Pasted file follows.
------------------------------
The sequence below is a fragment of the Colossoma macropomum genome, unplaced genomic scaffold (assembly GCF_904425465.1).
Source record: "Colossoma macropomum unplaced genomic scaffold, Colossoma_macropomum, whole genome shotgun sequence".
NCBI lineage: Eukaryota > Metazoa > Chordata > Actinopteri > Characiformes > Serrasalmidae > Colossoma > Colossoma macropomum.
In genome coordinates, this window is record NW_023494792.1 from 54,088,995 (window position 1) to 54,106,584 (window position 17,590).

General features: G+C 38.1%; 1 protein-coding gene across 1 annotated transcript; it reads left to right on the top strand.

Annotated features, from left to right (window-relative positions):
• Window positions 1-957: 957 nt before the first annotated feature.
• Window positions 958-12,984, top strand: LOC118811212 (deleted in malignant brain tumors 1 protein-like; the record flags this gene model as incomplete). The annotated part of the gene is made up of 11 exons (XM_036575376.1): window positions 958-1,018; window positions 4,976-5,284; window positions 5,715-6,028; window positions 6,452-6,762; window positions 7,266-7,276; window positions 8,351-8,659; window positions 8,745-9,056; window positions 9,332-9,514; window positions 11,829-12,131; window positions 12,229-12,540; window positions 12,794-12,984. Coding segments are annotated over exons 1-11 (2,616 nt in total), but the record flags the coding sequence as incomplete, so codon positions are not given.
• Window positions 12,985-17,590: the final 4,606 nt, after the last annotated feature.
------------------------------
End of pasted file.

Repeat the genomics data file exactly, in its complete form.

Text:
The sequence below is a fragment of the Colossoma macropomum genome, unplaced genomic scaffold (assembly GCF_904425465.1).
Source record: "Colossoma macropomum unplaced genomic scaffold, Colossoma_macropomum, whole genome shotgun sequence".
NCBI lineage: Eukaryota > Metazoa > Chordata > Actinopteri > Characiformes > Serrasalmidae > Colossoma > Colossoma macropomum.
In genome coordinates, this window is record NW_023494792.1 from 54,088,995 (window position 1) to 54,106,584 (window position 17,590).

General features: G+C 38.1%; 1 protein-coding gene across 1 annotated transcript; it reads left to right on the top strand.

Annotated features, from left to right (window-relative positions):
• Window positions 1-957: 957 nt before the first annotated feature.
• Window positions 958-12,984, top strand: LOC118811212 (deleted in malignant brain tumors 1 protein-like; the record flags this gene model as incomplete). The annotated part of the gene is made up of 11 exons (XM_036575376.1): window positions 958-1,018; window positions 4,976-5,284; window positions 5,715-6,028; window positions 6,452-6,762; window positions 7,266-7,276; window positions 8,351-8,659; window positions 8,745-9,056; window positions 9,332-9,514; window positions 11,829-12,131; window positions 12,229-12,540; window positions 12,794-12,984. Coding segments are annotated over exons 1-11 (2,616 nt in total), but the record flags the coding sequence as incomplete, so codon positions are not given.
• Window positions 12,985-17,590: the final 4,606 nt, after the last annotated feature.